Most professions have associations as well as regulators. Professional associations promote specialist knowledge and skills. They help to set standards to keep their members up to date, through continuing professional development (CPD). They also set standards for education and standards for practice. They promote their professions, for example, Royal Society of Statistics. Some are trade unions. Examples include the British Dental Association and the British Dietetic Association.
For some very new roles, there may be no professional association. However, there is usually a more informal organisation or network, such as the Association for Public Health Observatories, the Association of Directors of Public Health or, for the Specialised Health Promotion Workforce.
Royal Colleges and Faculties
Royal Colleges and their Faculties act as the standard setting bodies for different professional groups. The Faculty of Public Health is the branch of the College of Physicians which sets specialist standards for public health through:
- specialist accreditation
- appraisal guidance
- setting standards for revalidation
- approving training placements and assuring quality of training
- assessment of overseas doctors for sponsorship
For further information see the Faculty of Public Health website.
As workplaces change, so roles also change. Governments and devolved administrations in the United Kingdom encourage role flexibility to enable more choice and more services. Governments around Europe and the rest of the world want people to be able to move abroad to work more easily. Therefore, professional regulation is changing all the time. For example in 2009 the Health Professions Council took over the regulation of clinical and health psychologists. Click to go to the Department of Health's website and to check on new ways to regulate medical doctors, dentists and pharmacists plus other changes.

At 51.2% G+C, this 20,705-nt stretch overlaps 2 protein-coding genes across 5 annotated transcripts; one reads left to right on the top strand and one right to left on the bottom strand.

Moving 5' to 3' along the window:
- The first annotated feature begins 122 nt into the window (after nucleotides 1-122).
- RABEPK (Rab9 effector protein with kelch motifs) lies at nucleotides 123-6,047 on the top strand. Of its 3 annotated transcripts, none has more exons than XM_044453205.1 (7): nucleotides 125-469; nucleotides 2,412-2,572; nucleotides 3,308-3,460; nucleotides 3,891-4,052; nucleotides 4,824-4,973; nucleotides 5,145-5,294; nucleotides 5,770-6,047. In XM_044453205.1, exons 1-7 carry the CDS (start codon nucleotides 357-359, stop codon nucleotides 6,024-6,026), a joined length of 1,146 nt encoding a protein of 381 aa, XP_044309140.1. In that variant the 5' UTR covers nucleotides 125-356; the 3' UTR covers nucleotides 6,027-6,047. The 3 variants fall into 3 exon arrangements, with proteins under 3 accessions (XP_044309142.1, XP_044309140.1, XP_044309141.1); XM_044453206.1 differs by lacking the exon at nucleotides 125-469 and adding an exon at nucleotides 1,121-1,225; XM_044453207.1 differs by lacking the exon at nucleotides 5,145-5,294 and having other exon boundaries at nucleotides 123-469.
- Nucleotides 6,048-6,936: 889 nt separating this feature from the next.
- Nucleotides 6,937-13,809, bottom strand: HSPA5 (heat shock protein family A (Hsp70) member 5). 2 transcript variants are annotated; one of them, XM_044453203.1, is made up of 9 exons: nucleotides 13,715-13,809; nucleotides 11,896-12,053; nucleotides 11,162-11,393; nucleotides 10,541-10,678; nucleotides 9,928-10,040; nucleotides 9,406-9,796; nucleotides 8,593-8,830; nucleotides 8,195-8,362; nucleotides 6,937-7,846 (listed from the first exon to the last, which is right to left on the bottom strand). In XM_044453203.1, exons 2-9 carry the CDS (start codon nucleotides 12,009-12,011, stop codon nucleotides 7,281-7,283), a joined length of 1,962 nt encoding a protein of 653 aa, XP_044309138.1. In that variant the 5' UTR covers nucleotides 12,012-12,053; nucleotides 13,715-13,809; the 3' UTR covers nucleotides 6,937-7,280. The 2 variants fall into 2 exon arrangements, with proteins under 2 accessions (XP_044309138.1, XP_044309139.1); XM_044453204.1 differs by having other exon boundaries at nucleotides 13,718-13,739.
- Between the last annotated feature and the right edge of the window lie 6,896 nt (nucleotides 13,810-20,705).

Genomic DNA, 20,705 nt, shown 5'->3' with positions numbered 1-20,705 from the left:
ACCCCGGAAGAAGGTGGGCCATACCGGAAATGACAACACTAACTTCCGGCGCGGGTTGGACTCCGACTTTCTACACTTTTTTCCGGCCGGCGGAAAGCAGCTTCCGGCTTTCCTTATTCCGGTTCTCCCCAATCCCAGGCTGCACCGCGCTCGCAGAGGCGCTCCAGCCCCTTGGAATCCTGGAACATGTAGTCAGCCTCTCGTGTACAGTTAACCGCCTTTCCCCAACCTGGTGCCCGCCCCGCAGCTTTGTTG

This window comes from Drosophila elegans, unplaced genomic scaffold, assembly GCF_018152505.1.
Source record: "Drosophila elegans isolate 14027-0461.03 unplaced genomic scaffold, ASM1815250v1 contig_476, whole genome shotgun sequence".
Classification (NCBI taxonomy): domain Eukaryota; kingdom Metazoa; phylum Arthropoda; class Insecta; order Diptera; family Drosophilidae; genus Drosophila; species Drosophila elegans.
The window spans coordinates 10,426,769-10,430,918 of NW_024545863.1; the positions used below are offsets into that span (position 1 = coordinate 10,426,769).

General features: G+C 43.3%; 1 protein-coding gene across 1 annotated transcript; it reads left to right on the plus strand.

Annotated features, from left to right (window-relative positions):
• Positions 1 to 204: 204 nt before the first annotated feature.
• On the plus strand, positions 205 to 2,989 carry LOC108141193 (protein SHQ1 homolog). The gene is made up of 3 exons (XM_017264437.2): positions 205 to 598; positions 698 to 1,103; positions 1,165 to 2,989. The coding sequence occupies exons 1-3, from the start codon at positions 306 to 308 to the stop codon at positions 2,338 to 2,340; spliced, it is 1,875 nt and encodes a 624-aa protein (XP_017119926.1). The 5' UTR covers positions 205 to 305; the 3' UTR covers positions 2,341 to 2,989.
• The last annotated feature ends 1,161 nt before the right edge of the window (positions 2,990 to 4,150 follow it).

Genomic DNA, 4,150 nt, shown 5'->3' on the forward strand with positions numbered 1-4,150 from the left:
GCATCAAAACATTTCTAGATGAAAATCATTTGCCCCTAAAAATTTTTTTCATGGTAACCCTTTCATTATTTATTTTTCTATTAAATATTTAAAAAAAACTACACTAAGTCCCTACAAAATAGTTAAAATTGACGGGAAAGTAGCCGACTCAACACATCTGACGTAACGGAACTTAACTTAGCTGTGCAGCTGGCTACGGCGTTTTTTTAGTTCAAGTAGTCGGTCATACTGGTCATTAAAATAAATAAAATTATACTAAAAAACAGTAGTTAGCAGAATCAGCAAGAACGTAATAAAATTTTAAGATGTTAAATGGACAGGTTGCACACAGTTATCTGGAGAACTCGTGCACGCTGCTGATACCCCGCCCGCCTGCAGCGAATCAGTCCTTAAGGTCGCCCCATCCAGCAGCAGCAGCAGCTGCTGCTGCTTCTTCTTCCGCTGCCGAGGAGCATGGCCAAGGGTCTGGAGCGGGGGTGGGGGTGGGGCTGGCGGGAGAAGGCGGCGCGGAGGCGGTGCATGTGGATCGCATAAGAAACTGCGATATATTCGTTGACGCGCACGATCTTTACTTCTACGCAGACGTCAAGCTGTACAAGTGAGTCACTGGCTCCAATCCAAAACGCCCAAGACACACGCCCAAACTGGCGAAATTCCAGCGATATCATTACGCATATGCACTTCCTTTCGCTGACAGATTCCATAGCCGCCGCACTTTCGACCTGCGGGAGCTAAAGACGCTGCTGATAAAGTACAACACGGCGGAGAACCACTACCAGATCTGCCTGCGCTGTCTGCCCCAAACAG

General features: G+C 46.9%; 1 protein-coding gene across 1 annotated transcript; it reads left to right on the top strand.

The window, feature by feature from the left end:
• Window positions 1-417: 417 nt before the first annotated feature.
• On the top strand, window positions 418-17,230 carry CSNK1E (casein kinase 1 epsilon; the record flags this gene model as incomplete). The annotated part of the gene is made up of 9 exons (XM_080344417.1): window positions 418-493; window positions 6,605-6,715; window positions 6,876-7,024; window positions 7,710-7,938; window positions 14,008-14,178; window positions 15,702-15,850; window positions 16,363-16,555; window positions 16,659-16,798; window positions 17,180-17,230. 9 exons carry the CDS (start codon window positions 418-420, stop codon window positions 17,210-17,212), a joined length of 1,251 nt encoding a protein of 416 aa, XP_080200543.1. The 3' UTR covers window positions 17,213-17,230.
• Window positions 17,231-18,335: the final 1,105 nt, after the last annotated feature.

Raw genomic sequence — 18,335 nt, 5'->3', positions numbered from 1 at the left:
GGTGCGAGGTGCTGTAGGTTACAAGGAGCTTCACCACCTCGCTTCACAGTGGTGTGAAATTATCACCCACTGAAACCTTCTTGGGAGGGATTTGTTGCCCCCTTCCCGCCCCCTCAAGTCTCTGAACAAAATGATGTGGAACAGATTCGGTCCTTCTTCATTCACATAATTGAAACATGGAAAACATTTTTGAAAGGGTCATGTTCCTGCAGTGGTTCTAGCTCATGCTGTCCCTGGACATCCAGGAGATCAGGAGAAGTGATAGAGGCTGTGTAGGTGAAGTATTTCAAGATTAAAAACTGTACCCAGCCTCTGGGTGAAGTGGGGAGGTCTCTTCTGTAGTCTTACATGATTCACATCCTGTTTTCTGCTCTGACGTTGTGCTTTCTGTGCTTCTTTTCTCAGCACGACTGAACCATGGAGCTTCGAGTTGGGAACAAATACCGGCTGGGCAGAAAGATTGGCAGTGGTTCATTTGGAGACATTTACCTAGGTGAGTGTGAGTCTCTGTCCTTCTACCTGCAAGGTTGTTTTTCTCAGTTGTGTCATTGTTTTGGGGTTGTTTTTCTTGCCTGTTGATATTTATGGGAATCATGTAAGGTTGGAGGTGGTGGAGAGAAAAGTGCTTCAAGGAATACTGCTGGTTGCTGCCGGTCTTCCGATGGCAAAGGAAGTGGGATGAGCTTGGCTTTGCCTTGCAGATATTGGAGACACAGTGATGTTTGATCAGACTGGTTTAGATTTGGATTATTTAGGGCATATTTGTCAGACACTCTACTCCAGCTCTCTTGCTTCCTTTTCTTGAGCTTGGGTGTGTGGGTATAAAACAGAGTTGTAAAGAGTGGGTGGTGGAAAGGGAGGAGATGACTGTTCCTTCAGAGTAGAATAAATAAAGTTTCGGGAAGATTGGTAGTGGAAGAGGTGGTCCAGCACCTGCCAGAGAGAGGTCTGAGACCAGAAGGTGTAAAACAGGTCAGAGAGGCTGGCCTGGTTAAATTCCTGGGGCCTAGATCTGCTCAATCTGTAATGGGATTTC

Public health practitioner regulation is under consideration. For more information and up-to-date news visit the UK Public Health Register (UKPHR) website.
This is the process by which an external body assesses whether a course, qualification or training programme, service or individual meets relevant standards. If standards are met, the agency grants accreditation. Accreditation recognizes "fitness for purpose" i.e. that a course or person is suitable for the intended purpose. Accredited courses meet quality standards of an accrediting body, usually a regulator of standards in education or training or both. Most diploma, certificate, and vocational qualifications, National Occupational Standards and modern apprenticeships are accredited. Sometimes regulators and professional bodies accredit courses of study or training as well.